Bishop Nicholas Knisely: Lighten Our Darkness, Lord Jesus

Churches all across the country are pairing that austere reading from Matthew's Gospel today with a much more hopeful passage from the 11th chapter of Isaiah, which you might recognize, begins, "A shoot shall come out of the stump of Jesse." It describes the coming of the Messiah as a time when "the wolf will lie down with the lamb, the leopard will lie down with the kid, the calf and lion and the fatling together, and a little child will lead them."

If you don't hear the contrast and perhaps even the tension in these readings today, then I'm not sure you have really heard them. We hear the promise that God makes to the descendants of Abraham in the reading from the Prophet Isaiah - that God will act and send new life, healing, and restoration to the people through the royal line of King David. And this new life will be characterized by gentleness and putting right what has gone wrong.

And in Matthew's Gospel, we hear the words of John the Baptist, that startling figure who, after years of there not being a prophet in the Land of Israel, strides out of the desert wilderness, acting and carrying himself just as the prophets of old. John the Baptist calls on the whole people to repent, to turn, to rethink the direction of their lives and of their nation and to return to God and the power of God's Law, God's Torah. And, even more surprisingly, John makes it clear that he is the emissary of the coming promised Messiah, the one promised in the words of the Prophet Isaiah. The people of the land are coming to him, flowing out of the cities and the towns, being washed, baptized by him in the River Jordan (symbolically re-entering the Promised Land and beginning again in their commitment to the Law of God). And in the midst of this national reformation, he makes it clear that he's not even worthy to be the most menial servant (less than a slave) to the one who is coming.


But this is not the same vision of the coming Reign of Christ that is described in Isaiah's vision. There is no comfort and succor here in John's words. There is wrath and division. Even the already divided leaders of the people are condemned by John the Baptist, because they appear to be trying to escape the consequences of their decisions and their turning away from God's expectations about how they are to lead God's people.

Like I said, there's a tension here. Happy Holidays to us all!

Speaking about tension, and about that Holiday season, how are you doing navigating Advent and secular Christmas? I come from a liturgical church that has a tradition of keeping Advent in a particular way, a way that tracks closely to the language that John the Baptist uses in the Gospel today, and not like the language that Isaiah uses to describe the advent of the Messiah. When I was in seminary back in the eighties, I was taught that this way of keeping Advent was a specific decision that was made in part to be a corrective to what was thought to be the over-commercialization of Christmas. And if you think about it, you can sort of see what that's referring to.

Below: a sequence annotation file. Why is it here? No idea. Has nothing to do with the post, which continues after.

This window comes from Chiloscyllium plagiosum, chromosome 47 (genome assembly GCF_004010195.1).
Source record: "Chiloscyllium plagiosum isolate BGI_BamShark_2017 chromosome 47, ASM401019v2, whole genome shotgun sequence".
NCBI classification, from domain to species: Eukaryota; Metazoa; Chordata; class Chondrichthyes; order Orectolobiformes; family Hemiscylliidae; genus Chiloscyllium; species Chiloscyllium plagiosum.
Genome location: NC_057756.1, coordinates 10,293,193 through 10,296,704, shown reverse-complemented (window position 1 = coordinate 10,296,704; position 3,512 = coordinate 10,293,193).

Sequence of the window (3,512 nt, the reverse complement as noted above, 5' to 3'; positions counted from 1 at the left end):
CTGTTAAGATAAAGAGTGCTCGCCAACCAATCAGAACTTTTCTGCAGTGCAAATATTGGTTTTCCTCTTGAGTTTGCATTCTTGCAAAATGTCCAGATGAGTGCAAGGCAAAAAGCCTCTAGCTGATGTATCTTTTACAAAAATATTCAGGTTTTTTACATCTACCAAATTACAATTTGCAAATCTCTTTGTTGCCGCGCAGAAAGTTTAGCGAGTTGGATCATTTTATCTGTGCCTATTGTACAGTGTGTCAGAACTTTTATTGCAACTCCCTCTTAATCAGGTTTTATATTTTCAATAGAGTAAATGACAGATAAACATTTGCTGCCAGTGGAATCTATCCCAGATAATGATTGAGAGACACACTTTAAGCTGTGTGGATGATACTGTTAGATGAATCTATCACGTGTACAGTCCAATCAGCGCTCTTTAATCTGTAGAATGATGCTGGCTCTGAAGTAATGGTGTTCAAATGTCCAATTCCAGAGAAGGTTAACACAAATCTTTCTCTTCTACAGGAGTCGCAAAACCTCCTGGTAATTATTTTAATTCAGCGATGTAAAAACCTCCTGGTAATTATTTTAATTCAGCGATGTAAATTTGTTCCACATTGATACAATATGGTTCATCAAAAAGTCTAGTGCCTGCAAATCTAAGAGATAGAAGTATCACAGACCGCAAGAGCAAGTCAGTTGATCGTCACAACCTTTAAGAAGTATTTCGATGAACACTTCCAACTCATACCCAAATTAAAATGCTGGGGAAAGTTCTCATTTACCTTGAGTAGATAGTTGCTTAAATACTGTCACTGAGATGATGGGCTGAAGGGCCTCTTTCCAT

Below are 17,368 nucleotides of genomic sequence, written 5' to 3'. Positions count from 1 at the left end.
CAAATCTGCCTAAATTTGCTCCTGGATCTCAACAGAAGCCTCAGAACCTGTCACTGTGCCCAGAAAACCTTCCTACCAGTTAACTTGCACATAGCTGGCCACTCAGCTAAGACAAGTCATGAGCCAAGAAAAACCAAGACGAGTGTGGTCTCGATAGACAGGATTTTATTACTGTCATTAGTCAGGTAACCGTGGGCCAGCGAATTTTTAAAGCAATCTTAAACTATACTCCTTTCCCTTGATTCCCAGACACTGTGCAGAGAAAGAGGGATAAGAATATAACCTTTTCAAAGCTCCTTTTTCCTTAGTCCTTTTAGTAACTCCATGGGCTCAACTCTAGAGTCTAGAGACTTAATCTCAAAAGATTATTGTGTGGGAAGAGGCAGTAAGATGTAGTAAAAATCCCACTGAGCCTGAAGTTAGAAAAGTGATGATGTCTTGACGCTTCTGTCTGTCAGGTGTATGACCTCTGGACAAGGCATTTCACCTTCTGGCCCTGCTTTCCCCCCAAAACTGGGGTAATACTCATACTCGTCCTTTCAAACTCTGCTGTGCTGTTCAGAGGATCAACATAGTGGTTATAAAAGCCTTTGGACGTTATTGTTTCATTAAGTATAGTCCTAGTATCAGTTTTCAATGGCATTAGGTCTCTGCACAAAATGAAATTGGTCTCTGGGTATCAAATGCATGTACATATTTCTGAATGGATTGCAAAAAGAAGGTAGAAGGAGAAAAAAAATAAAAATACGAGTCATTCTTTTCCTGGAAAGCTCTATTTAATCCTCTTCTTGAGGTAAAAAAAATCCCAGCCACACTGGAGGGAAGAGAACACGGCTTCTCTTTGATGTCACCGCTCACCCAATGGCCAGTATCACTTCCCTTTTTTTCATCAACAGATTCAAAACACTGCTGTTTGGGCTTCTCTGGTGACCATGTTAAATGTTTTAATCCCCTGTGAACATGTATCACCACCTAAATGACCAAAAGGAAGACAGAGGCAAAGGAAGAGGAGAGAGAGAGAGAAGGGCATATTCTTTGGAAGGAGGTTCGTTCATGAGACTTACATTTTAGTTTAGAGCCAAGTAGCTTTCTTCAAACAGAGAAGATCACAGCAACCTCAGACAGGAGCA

At some point this Fall, while the Halloween candy and decorations were still on display, the Christmas decorations were also put out, and the holiday hype began. When I was working at a store in the seventies, we waited till the Halloween costumes were put away before getting out the Christmas things. But even then, it felt like we were jumping out too far ahead. By the time Christmas came, I was so ready for Christmas to be over that even though I loved it, I had had all of it that I could stand.

Given all that, it makes sense for churches and congregations to try to reframe the holidays, at least in church and make the focus on the ancient traditions of Advent - as an intentional correction and a reframing of meaning. And before we had children, that was something that I could get behind, too. Though, truth be told, it was easy for me then as I was either a grad student or a college instructor pretty much all through that part of my life. December then wasn't about holiday parties; it was about final exams and grading. It was about judging the work that had been done for the entire semester. And, what with how exams and grades worked, I was generally up to my elbows in academic judgment till just before Christmas Eve. I was that guy who was frantically shopping for my wife's Christmas present on Christmas Eve. I didn't have time or the spirit to think about Christmas until then. Like I said, Advent made sense to me in a visceral way in those days.

But then we had children. And I discovered something. A three-year-old doesn't understand about the Church's need to stand in differentiated principled critique of commercial culture. A three-year-old wants a Christmas tree like every other house has - and a tree with blue lights and blue bows just won't do for her.